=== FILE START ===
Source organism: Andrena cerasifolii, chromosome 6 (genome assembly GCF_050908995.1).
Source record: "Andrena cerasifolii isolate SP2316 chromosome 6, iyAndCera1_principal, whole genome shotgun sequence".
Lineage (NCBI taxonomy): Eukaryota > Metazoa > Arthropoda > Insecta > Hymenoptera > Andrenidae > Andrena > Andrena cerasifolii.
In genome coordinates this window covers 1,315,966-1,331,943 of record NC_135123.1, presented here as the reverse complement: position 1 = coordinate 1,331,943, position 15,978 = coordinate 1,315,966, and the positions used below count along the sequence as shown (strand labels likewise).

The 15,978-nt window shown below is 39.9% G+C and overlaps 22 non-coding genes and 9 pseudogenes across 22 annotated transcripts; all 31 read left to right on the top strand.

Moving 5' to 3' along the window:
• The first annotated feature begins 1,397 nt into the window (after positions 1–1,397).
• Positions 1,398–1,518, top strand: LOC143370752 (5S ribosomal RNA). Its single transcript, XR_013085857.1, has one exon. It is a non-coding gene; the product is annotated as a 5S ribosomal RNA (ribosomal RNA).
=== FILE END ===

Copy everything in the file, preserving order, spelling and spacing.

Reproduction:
Source organism: Andrena cerasifolii, chromosome 6 (genome assembly GCF_050908995.1).
Source record: "Andrena cerasifolii isolate SP2316 chromosome 6, iyAndCera1_principal, whole genome shotgun sequence".
Lineage (NCBI taxonomy): Eukaryota > Metazoa > Arthropoda > Insecta > Hymenoptera > Andrenidae > Andrena > Andrena cerasifolii.
In genome coordinates this window covers 1,315,966-1,331,943 of record NC_135123.1, presented here as the reverse complement: position 1 = coordinate 1,331,943, position 15,978 = coordinate 1,315,966, and the positions used below count along the sequence as shown (strand labels likewise).

The 15,978-nt window shown below is 39.9% G+C and overlaps 22 non-coding genes and 9 pseudogenes across 22 annotated transcripts; all 31 read left to right on the top strand.

Moving 5' to 3' along the window:
• The first annotated feature begins 1,397 nt into the window (after positions 1–1,397).
• Positions 1,398–1,518, top strand: LOC143370752 (5S ribosomal RNA). Its single transcript, XR_013085857.1, has one exon. It is a non-coding gene; the product is annotated as a 5S ribosomal RNA (ribosomal RNA).